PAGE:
The small-world phenomenon refers to the fact that even in a very large population, it takes relatively few connections to go from any element 1 to another random element. Amongst people, we know this concept as the “six degrees of separation” game. Any population of objects with connections can be conceptualized this way. Examples include crickets communicating by audible chirps, websites with links, electrical elements with wiring, board members with common members, or authors on mutual scientific papers. All of the examples I list have been examined in various scientific studies.
In a small-world network, elements are first connected in a regular lattice; for example, each element is connected to one or two nearby neighbors on each side. The leftmost picture below shows a regular lattice of elements. A connection between element i and element j is then removed. Then we add a connection between element i and any other element x, like the middle picture below. If x is across the network from i, then the number of steps between i and x has been reduced from some large number to 1. All of the elements connected to i are now 2 steps from element x. This reduces the diameter of the network, which is the maximum number of steps between any two elements, although the number of connections remains constant. In the six-degrees of separation game, the diameter would be 6. As we replace more of the lattice connections with random ones, the network becomes more and more random. We quantify a small-world network by its randomness, as in the picture below.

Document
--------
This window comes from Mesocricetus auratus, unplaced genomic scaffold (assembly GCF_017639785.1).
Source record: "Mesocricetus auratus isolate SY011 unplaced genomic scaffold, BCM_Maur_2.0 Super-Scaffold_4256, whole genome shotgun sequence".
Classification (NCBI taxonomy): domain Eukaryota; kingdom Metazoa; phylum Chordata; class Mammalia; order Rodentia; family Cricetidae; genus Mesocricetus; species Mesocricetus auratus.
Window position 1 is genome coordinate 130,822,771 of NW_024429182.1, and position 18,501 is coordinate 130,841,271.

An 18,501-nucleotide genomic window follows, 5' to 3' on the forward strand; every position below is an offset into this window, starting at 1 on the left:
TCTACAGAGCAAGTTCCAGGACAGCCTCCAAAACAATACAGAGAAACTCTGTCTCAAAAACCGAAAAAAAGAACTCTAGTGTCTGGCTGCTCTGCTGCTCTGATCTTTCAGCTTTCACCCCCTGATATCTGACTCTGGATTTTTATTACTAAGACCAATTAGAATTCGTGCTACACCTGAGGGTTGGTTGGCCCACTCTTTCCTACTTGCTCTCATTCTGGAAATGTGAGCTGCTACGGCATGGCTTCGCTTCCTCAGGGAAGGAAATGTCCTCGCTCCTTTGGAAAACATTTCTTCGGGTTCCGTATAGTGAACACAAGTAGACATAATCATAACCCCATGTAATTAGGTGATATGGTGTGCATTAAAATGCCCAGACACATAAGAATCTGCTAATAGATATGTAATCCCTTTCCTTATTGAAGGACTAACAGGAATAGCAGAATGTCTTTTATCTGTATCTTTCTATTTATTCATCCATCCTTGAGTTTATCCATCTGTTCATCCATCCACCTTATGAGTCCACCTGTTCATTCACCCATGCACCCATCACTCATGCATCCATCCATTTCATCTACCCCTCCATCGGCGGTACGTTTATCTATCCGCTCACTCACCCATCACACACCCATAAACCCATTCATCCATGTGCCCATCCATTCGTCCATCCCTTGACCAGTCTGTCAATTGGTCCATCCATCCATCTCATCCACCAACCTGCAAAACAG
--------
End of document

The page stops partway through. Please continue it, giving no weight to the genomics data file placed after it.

The small-world network has been explored as a means of sending information efficiently through a population. As the diameter reduces, the time it takes information to spread through the entire network reduces. Neurons in the brain have been explored as small-world networks; certain regions of the brain are highly interconnected with a few long distance connections to other regions of the brain. Protein networks and gene transcription networks have also been described with the small-world model. Further information with scholarly references is available on the scholarpedia page (which is generally a great resource for complex systems problems).
Here you can read a good scientific paper by Steven Strogatz, one of the premier scientists in the area. This is a paper published in Nature, one of the highest scientific publications. There are some equations, but the figures are also excellent if you are uncomfortable with the math. The paper models the power grid, boards of directors, and coauthorship using network ideas. I mention this paper specifically because I find Strogatz a very relatable and clear writer. Also consider reading his recent nontechnical book about math, The Joy of X, for more math fun.